Goodspeed's Biographies Page 5


Ouachita County

Biographies in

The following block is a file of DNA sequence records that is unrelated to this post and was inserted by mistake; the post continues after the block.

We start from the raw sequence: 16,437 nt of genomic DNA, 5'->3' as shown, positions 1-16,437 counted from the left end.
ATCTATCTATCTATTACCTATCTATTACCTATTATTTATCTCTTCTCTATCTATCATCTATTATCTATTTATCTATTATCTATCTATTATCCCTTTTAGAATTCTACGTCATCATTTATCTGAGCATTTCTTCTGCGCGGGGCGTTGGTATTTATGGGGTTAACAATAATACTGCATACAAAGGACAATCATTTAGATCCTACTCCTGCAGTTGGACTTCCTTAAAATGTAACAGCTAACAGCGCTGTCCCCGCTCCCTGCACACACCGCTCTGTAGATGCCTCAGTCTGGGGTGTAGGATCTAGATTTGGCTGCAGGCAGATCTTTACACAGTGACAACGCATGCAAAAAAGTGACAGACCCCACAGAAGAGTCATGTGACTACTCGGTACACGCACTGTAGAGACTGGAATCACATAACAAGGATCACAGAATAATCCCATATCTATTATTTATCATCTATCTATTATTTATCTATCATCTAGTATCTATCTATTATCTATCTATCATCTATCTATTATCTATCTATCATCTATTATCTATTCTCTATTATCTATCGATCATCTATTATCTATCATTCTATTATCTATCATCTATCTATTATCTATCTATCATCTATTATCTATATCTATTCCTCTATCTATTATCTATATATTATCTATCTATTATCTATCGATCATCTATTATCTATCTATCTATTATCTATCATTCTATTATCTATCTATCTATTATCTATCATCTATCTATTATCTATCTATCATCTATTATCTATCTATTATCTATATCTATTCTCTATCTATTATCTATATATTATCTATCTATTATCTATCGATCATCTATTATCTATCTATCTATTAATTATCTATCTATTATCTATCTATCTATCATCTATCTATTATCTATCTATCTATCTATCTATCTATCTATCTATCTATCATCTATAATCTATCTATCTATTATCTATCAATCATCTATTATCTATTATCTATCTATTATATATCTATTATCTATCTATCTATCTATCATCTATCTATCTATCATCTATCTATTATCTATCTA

William R. Johnson, farmer, Stephens, Arkansas. Mr. Johnson was born in McNairy County, Tennessee on April 7, 1844 and is the son of Aden and Matilda Ann (Smith) Johnson, the former a native of North Carolina, born in 1816, and the latter of Tennessee, born about 1830. The parents were married in the last named State, and there resided until 1845, when they moved to Ouachita County, Arkansas. Mrs. Johnson died in Hempstead County, Arkansas in 1873. Mr. Johnson is now residing with his second wife in Erath County, Texas, whither he moved in 1885, and has always followed agricultural pursuits. To his first marriage were born four sons and six daughters: William R., J. W., C. C., Thomas A. Fannie, Amanda, Adelaide, Alice, Lena, and an infant deceased. William R. Johnson enlisted in the Confederate army on December 16, 1861, in Company B, Sixth Arkansas Regiment, and served three years and nine months, participating during that time in many severe engagements. He was shot through the right shoulder at the battle of Murfreesboro, was in the battles of Chickamauga, Bentonville, in the ninety days' campaign of Gen. Joe E. Johnston, and was captured at Jonesboro, Georgia. He went to Nashville, and at the end of eighteen days was exchanged. He returned to his home in Ouachita County, Arkansas on May 6, 1865, and on December 7 of the same year was married to Miss Sarah T. Jenkins, a native of Ouachita County, Arkansas, born in 1847, and the daughter of James and Catherine (Parker) Jenkins, both deceased. Mr. and Mrs. Johnson are the parents of twelve children, ten of whom are living: Mattie, Vena, Delia, Lenna, Hattie, Willie, Roxie, Robert, Thomas and Oleva. Mr. Johnson has resided near his present property since 1845, and is now the owner of 164 acres of land, with about seventy acres under cultivation, located eighteen miles southwest of the county seat. He is a member of the Masonic lodge at Stephens and in politics is a Democrat, casting his first vote for H. Seymour. He and wife are members of the Missionary Baptist Church.[INDEX]